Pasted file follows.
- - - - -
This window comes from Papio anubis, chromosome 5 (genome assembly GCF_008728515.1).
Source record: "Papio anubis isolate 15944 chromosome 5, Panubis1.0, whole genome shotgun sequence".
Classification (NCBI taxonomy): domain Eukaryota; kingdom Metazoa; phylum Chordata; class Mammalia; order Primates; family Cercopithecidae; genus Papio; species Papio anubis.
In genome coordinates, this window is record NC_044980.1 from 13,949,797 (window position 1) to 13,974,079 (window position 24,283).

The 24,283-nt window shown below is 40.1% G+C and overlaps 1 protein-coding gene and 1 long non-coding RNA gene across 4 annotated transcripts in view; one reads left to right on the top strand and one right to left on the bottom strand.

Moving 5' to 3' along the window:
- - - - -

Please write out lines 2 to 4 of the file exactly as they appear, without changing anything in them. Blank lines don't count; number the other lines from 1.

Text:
Source record: "Papio anubis isolate 15944 chromosome 5, Panubis1.0, whole genome shotgun sequence".
Classification (NCBI taxonomy): domain Eukaryota; kingdom Metazoa; phylum Chordata; class Mammalia; order Primates; family Cercopithecidae; genus Papio; species Papio anubis.
In genome coordinates, this window is record NC_044980.1 from 13,949,797 (window position 1) to 13,974,079 (window position 24,283).